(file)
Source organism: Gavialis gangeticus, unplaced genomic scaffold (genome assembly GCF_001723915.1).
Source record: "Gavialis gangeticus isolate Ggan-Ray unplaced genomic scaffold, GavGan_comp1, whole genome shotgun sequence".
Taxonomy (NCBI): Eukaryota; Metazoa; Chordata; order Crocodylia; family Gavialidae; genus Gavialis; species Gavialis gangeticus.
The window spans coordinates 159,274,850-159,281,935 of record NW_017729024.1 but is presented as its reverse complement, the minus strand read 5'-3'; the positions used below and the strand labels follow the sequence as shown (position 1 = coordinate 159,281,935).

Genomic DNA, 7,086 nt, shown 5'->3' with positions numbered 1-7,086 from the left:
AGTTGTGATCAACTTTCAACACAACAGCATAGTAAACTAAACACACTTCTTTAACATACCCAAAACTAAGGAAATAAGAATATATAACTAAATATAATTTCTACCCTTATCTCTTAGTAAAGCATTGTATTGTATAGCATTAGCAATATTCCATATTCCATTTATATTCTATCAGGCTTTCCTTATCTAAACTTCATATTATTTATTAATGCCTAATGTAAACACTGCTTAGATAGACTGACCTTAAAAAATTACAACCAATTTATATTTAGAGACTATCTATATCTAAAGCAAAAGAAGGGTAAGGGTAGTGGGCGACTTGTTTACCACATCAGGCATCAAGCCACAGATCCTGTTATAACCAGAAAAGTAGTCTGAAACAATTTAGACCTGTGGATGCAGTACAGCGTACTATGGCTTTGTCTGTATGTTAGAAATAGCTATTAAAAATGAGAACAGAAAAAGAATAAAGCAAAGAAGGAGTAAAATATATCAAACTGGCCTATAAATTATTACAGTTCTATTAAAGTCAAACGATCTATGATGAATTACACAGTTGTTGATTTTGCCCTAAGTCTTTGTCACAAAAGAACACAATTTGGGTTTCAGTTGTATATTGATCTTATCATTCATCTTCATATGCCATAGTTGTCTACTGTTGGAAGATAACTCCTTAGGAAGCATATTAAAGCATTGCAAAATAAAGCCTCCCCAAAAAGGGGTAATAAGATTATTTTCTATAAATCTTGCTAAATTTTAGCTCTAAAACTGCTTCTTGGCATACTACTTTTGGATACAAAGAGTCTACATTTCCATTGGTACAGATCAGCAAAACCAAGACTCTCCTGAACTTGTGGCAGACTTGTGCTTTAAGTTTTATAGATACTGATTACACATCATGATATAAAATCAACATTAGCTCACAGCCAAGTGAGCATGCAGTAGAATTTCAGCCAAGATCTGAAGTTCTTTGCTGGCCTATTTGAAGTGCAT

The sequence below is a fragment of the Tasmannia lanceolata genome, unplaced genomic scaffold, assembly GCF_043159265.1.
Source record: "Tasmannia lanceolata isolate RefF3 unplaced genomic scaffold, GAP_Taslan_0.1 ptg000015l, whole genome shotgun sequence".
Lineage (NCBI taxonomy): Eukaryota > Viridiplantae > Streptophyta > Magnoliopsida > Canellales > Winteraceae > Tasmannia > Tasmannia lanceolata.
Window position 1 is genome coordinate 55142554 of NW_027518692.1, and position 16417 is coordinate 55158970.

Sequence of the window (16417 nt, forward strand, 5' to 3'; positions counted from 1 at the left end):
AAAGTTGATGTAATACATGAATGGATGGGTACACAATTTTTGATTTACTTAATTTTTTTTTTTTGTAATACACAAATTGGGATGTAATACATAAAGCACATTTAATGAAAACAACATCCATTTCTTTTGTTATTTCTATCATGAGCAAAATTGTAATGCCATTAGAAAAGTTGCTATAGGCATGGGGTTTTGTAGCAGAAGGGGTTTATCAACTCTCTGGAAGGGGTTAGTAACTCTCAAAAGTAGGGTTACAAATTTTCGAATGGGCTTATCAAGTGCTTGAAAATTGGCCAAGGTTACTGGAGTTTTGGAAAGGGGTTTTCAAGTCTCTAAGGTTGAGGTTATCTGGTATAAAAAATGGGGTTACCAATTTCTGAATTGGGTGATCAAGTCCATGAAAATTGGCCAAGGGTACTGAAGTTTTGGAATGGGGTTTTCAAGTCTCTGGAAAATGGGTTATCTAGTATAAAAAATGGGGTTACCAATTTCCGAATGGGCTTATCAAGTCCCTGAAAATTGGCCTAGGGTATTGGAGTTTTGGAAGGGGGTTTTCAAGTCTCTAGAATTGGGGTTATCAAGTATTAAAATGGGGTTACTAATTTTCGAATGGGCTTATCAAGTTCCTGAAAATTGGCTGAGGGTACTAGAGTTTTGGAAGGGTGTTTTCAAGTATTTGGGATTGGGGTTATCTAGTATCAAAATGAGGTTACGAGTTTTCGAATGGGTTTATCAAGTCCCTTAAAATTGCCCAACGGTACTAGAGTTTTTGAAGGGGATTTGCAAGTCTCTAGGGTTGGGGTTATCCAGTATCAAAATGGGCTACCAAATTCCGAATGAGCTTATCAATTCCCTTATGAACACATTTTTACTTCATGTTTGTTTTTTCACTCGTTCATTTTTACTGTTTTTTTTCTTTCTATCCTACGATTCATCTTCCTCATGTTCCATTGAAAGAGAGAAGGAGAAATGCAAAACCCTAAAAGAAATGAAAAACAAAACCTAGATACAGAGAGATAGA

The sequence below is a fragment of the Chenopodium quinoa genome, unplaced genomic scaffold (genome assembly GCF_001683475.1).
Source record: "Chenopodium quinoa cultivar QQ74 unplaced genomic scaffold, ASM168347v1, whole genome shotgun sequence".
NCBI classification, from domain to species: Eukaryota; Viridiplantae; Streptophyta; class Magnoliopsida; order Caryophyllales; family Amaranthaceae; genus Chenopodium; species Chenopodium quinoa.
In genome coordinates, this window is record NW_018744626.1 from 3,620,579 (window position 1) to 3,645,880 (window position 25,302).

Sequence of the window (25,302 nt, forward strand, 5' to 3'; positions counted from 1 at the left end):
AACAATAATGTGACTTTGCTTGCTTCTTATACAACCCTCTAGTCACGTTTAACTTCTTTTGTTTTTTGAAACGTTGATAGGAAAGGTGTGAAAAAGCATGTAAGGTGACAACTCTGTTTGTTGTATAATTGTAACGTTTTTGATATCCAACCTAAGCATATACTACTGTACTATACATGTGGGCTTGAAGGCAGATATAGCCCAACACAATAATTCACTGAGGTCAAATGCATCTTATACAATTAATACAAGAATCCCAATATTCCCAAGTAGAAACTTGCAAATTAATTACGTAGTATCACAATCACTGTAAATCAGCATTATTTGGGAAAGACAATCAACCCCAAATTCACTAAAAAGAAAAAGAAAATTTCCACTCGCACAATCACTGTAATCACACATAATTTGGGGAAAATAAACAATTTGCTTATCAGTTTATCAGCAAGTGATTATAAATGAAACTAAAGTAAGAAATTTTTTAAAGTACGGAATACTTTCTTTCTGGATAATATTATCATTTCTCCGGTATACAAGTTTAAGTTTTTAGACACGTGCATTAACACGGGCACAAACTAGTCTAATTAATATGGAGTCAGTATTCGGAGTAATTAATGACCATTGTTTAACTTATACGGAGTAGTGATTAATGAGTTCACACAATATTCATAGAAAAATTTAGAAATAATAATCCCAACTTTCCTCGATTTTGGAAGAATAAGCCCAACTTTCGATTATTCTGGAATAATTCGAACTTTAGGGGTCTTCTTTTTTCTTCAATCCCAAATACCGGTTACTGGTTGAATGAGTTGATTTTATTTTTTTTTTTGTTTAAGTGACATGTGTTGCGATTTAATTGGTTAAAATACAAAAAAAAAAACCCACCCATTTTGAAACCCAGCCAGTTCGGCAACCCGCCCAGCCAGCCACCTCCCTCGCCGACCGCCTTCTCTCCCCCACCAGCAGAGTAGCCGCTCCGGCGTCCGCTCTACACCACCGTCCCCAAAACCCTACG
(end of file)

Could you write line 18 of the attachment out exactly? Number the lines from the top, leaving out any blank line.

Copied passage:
AACAATAATGTGACTTTGCTTGCTTCTTATACAACCCTCTAGTCACGTTTAACTTCTTTTGTTTTTTGAAACGTTGATAGGAAAGGTGTGAAAAAGCATGTAAGGTGACAACTCTGTTTGTTGTATAATTGTAACGTTTTTGATATCCAACCTAAGCATATACTACTGTACTATACATGTGGGCTTGAAGGCAGATATAGCCCAACACAATAATTCACTGAGGTCAAATGCATCTTATACAATTAATACAAGAATCCCAATATTCCCAAGTAGAAACTTGCAAATTAATTACGTAGTATCACAATCACTGTAAATCAGCATTATTTGGGAAAGACAATCAACCCCAAATTCACTAAAAAGAAAAAGAAAATTTCCACTCGCACAATCACTGTAATCACACATAATTTGGGGAAAATAAACAATTTGCTTATCAGTTTATCAGCAAGTGATTATAAATGAAACTAAAGTAAGAAATTTTTTAAAGTACGGAATACTTTCTTTCTGGATAATATTATCATTTCTCCGGTATACAAGTTTAAGTTTTTAGACACGTGCATTAACACGGGCACAAACTAGTCTAATTAATATGGAGTCAGTATTCGGAGTAATTAATGACCATTGTTTAACTTATACGGAGTAGTGATTAATGAGTTCACACAATATTCATAGAAAAATTTAGAAATAATAATCCCAACTTTCCTCGATTTTGGAAGAATAAGCCCAACTTTCGATTATTCTGGAATAATTCGAACTTTAGGGGTCTTCTTTTTTCTTCAATCCCAAATACCGGTTACTGGTTGAATGAGTTGATTTTATTTTTTTTTTTGTTTAAGTGACATGTGTTGCGATTTAATTGGTTAAAATACAAAAAAAAAAACCCACCCATTTTGAAACCCAGCCAGTTCGGCAACCCGCCCAGCCAGCCACCTCCCTCGCCGACCGCCTTCTCTCCCCCACCAGCAGAGTAGCCGCTCCGGCGTCCGCTCTACACCACCGTCCCCAAAACCCTACG